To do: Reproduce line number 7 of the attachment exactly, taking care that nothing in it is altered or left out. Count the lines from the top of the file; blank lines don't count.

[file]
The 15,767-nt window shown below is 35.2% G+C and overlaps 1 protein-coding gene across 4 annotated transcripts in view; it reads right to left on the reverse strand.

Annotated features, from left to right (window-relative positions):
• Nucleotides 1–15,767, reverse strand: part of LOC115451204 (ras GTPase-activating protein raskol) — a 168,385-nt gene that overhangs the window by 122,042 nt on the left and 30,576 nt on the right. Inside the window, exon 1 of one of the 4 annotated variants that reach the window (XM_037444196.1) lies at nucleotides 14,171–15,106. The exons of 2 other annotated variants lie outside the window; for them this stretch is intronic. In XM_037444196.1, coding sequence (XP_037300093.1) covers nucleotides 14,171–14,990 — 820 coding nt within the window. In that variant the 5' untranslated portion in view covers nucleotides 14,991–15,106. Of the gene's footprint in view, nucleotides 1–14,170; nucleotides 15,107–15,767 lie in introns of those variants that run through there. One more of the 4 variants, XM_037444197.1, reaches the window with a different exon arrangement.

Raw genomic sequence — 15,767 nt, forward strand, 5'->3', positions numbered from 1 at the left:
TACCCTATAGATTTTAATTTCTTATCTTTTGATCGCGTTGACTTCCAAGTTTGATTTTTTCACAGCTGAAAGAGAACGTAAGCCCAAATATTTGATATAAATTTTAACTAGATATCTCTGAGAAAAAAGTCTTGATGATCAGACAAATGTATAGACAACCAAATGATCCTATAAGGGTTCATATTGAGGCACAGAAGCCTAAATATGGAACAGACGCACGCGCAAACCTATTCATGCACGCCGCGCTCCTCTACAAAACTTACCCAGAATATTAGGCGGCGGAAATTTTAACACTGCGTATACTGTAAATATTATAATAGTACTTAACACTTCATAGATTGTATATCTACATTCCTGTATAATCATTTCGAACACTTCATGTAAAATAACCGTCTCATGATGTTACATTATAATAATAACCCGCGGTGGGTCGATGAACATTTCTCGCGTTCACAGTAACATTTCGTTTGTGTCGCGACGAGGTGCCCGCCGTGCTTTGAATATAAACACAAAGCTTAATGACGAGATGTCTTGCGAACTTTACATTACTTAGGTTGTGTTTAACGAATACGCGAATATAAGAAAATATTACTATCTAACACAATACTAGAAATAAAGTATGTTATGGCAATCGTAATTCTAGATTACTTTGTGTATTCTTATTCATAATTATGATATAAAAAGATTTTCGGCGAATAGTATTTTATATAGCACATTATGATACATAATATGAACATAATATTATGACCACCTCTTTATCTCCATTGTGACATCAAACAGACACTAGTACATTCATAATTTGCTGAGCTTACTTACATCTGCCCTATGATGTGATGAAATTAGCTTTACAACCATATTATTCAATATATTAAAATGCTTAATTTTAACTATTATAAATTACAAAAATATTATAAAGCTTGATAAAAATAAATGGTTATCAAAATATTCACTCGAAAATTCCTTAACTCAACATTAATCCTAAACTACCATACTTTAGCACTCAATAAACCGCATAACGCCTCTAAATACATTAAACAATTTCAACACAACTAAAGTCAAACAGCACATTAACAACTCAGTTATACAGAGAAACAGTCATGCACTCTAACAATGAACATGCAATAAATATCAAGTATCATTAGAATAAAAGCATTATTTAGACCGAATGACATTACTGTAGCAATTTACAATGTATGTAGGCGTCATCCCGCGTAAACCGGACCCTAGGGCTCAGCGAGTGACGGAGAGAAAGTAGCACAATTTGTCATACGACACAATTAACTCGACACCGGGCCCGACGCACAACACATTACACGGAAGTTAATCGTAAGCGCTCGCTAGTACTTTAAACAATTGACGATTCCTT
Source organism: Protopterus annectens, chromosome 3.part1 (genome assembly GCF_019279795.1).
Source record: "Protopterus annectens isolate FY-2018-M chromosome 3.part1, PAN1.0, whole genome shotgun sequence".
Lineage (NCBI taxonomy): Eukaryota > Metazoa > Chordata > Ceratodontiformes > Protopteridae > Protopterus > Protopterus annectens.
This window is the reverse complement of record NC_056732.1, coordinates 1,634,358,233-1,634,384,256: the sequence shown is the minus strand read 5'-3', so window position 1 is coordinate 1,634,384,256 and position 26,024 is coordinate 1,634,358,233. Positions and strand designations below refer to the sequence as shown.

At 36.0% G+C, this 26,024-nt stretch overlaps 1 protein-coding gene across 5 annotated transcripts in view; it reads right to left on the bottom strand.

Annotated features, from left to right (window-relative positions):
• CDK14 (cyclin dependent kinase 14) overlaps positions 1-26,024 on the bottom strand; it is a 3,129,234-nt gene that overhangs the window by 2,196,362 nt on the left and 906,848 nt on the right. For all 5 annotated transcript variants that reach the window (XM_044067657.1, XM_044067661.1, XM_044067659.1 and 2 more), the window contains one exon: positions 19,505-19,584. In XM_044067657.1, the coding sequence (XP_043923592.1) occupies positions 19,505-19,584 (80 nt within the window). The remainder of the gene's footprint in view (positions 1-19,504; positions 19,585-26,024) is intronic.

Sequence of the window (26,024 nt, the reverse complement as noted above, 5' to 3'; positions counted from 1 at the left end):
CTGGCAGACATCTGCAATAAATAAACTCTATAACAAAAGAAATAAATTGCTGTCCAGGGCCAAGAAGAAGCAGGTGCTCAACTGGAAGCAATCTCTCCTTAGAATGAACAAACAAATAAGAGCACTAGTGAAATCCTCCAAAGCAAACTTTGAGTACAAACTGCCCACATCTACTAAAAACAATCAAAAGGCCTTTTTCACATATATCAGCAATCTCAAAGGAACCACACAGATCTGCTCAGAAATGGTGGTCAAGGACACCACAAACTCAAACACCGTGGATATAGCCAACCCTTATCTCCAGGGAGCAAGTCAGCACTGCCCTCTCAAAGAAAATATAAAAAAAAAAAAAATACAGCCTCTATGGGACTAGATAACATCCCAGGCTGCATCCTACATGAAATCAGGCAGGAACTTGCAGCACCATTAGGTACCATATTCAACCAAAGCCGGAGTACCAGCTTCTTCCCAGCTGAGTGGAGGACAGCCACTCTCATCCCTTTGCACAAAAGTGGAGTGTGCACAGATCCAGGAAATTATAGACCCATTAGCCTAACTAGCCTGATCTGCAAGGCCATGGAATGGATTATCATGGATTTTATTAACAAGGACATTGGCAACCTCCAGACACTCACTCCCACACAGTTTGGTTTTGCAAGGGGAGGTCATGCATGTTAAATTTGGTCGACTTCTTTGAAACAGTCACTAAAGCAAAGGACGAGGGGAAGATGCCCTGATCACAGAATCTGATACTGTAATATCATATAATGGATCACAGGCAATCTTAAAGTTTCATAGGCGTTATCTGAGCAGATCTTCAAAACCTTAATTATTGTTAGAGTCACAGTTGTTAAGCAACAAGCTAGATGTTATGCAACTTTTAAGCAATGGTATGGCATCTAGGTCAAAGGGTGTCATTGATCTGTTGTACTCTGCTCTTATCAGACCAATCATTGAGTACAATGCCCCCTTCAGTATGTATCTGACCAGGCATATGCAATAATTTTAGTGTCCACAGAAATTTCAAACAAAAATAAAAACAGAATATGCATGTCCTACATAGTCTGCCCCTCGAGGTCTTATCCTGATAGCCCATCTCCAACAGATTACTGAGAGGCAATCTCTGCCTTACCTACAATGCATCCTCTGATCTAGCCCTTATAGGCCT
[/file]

Source record: "Protopterus annectens isolate FY-2018-M chromosome 3.part1, PAN1.0, whole genome shotgun sequence".